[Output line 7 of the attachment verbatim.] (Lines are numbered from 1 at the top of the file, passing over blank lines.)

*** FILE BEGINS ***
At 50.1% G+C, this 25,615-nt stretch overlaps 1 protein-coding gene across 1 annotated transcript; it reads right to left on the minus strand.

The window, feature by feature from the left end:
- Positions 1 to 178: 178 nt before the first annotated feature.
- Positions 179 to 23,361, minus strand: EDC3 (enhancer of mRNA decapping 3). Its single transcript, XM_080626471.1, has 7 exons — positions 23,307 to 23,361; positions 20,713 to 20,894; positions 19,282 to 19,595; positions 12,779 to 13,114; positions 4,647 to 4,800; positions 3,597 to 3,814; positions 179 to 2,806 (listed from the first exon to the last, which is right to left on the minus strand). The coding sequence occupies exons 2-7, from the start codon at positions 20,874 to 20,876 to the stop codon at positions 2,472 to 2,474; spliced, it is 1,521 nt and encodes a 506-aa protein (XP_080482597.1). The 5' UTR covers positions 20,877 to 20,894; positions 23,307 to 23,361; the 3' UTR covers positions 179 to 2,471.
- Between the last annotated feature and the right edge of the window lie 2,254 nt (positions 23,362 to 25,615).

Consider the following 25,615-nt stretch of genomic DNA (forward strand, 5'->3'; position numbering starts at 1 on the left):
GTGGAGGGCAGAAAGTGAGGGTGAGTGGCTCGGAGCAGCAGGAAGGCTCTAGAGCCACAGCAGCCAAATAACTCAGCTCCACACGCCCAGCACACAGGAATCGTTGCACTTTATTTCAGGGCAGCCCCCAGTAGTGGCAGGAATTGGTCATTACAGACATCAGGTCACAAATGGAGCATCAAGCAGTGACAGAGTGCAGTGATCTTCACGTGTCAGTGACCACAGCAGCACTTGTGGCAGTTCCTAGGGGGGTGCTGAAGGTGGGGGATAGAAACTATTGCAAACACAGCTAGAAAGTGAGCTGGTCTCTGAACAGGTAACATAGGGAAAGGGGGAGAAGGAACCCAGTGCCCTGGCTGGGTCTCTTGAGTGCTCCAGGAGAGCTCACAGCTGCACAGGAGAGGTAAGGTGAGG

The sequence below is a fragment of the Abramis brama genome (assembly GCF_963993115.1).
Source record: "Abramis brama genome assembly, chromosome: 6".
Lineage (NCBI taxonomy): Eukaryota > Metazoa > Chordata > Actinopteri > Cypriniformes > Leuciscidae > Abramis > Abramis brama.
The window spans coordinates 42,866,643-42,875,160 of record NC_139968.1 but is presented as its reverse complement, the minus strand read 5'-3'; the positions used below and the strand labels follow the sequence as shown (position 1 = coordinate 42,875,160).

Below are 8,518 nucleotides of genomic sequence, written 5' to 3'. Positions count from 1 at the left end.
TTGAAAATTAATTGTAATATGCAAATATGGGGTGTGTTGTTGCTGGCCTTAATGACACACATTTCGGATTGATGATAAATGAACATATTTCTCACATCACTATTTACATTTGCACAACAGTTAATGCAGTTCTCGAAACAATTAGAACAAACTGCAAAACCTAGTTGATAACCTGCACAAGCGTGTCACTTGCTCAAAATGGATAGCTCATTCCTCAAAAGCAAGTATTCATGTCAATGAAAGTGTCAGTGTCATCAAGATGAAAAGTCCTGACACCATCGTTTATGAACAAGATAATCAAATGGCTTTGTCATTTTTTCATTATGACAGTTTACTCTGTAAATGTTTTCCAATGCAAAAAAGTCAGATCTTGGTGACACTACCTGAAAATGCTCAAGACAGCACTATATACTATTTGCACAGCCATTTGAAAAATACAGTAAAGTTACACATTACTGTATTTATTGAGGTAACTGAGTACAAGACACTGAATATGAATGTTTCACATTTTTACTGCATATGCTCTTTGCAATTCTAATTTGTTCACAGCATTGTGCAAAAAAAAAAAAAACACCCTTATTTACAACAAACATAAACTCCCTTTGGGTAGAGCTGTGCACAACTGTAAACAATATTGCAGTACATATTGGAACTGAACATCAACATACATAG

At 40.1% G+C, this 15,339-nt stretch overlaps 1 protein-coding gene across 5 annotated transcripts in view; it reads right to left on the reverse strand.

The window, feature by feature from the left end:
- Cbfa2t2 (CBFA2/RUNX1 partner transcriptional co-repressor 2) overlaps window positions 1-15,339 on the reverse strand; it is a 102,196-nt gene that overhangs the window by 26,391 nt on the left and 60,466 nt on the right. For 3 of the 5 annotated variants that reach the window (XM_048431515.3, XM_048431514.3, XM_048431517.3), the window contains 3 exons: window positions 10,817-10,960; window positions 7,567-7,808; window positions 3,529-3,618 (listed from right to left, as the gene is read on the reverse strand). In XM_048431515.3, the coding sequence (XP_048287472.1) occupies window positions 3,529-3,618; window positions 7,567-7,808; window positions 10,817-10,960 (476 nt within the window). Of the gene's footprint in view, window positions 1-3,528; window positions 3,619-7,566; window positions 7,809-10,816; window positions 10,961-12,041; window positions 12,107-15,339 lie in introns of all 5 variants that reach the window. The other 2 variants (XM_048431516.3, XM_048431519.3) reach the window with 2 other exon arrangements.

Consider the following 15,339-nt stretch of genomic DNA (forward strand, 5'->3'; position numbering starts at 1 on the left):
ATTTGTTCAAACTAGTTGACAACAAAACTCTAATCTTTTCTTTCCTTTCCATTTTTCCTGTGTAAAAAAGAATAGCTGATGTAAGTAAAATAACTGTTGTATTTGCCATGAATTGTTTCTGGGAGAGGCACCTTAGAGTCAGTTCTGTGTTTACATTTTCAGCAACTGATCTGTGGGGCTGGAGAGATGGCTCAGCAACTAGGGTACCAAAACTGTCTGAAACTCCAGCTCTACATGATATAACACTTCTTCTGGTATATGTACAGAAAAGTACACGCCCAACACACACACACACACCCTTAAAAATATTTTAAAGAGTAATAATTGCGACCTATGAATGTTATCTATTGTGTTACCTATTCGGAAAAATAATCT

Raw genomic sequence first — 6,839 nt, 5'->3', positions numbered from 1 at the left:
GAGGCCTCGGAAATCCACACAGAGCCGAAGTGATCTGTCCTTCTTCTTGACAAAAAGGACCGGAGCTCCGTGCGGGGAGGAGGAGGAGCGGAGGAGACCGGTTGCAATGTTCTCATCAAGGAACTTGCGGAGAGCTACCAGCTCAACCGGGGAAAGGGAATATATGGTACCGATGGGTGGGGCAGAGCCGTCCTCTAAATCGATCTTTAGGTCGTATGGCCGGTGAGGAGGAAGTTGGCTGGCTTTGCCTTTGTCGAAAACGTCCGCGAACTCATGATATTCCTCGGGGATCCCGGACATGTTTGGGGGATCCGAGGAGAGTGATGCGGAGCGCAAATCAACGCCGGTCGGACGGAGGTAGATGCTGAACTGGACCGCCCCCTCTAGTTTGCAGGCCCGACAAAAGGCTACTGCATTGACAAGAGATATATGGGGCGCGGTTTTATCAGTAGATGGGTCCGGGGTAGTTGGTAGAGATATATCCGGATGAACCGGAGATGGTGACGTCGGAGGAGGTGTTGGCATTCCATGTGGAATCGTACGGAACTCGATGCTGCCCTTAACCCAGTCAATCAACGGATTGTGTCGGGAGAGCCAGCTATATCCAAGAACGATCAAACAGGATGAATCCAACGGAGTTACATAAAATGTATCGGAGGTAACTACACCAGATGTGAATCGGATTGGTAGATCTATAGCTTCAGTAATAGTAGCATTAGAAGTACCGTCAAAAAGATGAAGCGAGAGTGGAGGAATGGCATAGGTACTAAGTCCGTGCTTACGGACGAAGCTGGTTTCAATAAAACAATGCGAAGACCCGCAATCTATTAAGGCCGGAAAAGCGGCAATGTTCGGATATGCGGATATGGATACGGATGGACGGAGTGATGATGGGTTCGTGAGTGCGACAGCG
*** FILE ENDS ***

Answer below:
GTGGAGGGCAGAAAGTGAGGGTGAGTGGCTCGGAGCAGCAGGAAGGCTCTAGAGCCACAGCAGCCAAATAACTCAGCTCCACACGCCCAGCACACAGGAATCGTTGCACTTTATTTCAGGGCAGCCCCCAGTAGTGGCAGGAATTGGTCATTACAGACATCAGGTCACAAATGGAGCATCAAGCAGTGACAGAGTGCAGTGATCTTCACGTGTCAGTGACCACAGCAGCACTTGTGGCAGTTCCTAGGGGGGTGCTGAAGGTGGGGGATAGAAACTATTGCAAACACAGCTAGAAAGTGAGCTGGTCTCTGAACAGGTAACATAGGGAAAGGGGGAGAAGGAACCCAGTGCCCTGGCTGGGTCTCTTGAGTGCTCCAGGAGAGCTCACAGCTGCACAGGAGAGGTAAGGTGAGG